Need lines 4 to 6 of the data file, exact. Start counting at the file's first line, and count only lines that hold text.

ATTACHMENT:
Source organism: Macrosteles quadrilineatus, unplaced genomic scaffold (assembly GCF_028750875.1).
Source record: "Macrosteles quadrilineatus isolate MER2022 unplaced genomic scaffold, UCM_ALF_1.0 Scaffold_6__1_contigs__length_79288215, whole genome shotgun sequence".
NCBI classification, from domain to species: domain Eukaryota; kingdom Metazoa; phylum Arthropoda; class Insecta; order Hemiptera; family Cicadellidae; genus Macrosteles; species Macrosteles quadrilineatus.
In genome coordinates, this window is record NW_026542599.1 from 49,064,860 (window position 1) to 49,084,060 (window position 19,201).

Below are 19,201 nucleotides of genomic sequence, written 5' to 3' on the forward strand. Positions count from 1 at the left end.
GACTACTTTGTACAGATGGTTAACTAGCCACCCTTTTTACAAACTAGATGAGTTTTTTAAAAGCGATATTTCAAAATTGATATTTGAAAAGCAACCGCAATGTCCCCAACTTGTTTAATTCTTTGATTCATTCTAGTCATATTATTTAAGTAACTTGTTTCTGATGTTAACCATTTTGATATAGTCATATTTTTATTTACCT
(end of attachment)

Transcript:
In genome coordinates, this window is record NW_026542599.1 from 49,064,860 (window position 1) to 49,084,060 (window position 19,201).

Below are 19,201 nucleotides of genomic sequence, written 5' to 3' on the forward strand. Positions count from 1 at the left end.
GACTACTTTGTACAGATGGTTAACTAGCCACCCTTTTTACAAACTAGATGAGTTTTTTAAAAGCGATATTTCAAAATTGATATTTGAAAAGCAACCGCAATGTCCCCAACTTGTTTAATTCTTTGATTCATTCTAGTCATATTATTTAAGTAACTTGTTTCTGATGTTAACCATTTTGATATAGTCATATTTTTATTTACCT